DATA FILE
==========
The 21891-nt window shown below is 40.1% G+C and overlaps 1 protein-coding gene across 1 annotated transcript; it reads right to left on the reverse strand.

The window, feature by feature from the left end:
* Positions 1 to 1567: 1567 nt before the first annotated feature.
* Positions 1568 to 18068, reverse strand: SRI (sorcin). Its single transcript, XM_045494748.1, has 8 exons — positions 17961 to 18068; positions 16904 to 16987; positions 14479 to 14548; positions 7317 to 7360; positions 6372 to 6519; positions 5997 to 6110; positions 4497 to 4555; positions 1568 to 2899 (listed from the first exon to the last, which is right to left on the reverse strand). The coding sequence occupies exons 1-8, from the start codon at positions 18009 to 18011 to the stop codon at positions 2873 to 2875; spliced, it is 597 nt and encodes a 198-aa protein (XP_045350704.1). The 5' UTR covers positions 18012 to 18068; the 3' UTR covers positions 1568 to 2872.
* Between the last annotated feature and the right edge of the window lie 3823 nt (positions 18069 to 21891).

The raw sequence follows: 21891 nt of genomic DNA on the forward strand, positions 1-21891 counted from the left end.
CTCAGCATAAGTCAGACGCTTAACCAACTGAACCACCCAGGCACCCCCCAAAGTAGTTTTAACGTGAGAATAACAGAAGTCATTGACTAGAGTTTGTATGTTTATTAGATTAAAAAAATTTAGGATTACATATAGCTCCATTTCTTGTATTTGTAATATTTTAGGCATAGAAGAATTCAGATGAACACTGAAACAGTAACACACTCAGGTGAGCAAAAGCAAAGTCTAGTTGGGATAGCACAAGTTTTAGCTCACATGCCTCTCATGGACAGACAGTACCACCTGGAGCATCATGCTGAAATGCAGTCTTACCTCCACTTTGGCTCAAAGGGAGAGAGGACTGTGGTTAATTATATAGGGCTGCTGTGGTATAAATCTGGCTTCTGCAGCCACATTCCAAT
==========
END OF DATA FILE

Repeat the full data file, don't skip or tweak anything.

The 21891-nt window shown below is 40.1% G+C and overlaps 1 protein-coding gene across 1 annotated transcript; it reads right to left on the reverse strand.

The window, feature by feature from the left end:
* Positions 1 to 1567: 1567 nt before the first annotated feature.
* Positions 1568 to 18068, reverse strand: SRI (sorcin). Its single transcript, XM_045494748.1, has 8 exons — positions 17961 to 18068; positions 16904 to 16987; positions 14479 to 14548; positions 7317 to 7360; positions 6372 to 6519; positions 5997 to 6110; positions 4497 to 4555; positions 1568 to 2899 (listed from the first exon to the last, which is right to left on the reverse strand). The coding sequence occupies exons 1-8, from the start codon at positions 18009 to 18011 to the stop codon at positions 2873 to 2875; spliced, it is 597 nt and encodes a 198-aa protein (XP_045350704.1). The 5' UTR covers positions 18012 to 18068; the 3' UTR covers positions 1568 to 2872.
* Between the last annotated feature and the right edge of the window lie 3823 nt (positions 18069 to 21891).

The raw sequence follows: 21891 nt of genomic DNA on the forward strand, positions 1-21891 counted from the left end.
CTCAGCATAAGTCAGACGCTTAACCAACTGAACCACCCAGGCACCCCCCAAAGTAGTTTTAACGTGAGAATAACAGAAGTCATTGACTAGAGTTTGTATGTTTATTAGATTAAAAAAATTTAGGATTACATATAGCTCCATTTCTTGTATTTGTAATATTTTAGGCATAGAAGAATTCAGATGAACACTGAAACAGTAACACACTCAGGTGAGCAAAAGCAAAGTCTAGTTGGGATAGCACAAGTTTTAGCTCACATGCCTCTCATGGACAGACAGTACCACCTGGAGCATCATGCTGAAATGCAGTCTTACCTCCACTTTGGCTCAAAGGGAGAGAGGACTGTGGTTAATTATATAGGGCTGCTGTGGTATAAATCTGGCTTCTGCAGCCACATTCCAAT